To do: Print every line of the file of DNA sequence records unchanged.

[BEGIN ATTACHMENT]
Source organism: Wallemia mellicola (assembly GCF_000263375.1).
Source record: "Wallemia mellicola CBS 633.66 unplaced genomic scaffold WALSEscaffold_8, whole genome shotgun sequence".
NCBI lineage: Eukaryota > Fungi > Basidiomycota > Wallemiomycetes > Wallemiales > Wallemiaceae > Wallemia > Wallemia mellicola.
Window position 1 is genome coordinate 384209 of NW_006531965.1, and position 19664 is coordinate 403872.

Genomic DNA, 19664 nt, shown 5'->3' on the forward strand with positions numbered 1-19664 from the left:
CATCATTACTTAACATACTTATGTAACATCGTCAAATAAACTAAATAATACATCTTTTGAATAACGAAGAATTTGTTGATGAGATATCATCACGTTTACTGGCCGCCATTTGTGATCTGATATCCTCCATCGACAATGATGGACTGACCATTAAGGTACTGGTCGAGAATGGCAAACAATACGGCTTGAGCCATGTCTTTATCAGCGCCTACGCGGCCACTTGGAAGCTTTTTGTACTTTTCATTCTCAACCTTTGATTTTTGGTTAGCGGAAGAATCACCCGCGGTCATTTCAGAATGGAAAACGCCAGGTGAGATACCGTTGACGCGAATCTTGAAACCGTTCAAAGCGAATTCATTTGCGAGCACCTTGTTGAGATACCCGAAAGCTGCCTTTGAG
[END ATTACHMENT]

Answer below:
Source organism: Wallemia mellicola (assembly GCF_000263375.1).
Source record: "Wallemia mellicola CBS 633.66 unplaced genomic scaffold WALSEscaffold_8, whole genome shotgun sequence".
NCBI lineage: Eukaryota > Fungi > Basidiomycota > Wallemiomycetes > Wallemiales > Wallemiaceae > Wallemia > Wallemia mellicola.
Window position 1 is genome coordinate 384209 of NW_006531965.1, and position 19664 is coordinate 403872.

Genomic DNA, 19664 nt, shown 5'->3' on the forward strand with positions numbered 1-19664 from the left:
CATCATTACTTAACATACTTATGTAACATCGTCAAATAAACTAAATAATACATCTTTTGAATAACGAAGAATTTGTTGATGAGATATCATCACGTTTACTGGCCGCCATTTGTGATCTGATATCCTCCATCGACAATGATGGACTGACCATTAAGGTACTGGTCGAGAATGGCAAACAATACGGCTTGAGCCATGTCTTTATCAGCGCCTACGCGGCCACTTGGAAGCTTTTTGTACTTTTCATTCTCAACCTTTGATTTTTGGTTAGCGGAAGAATCACCCGCGGTCATTTCAGAATGGAAAACGCCAGGTGAGATACCGTTGACGCGAATCTTGAAACCGTTCAAAGCGAATTCATTTGCGAGCACCTTGTTGAGATACCCGAAAGCTGCCTTTGAG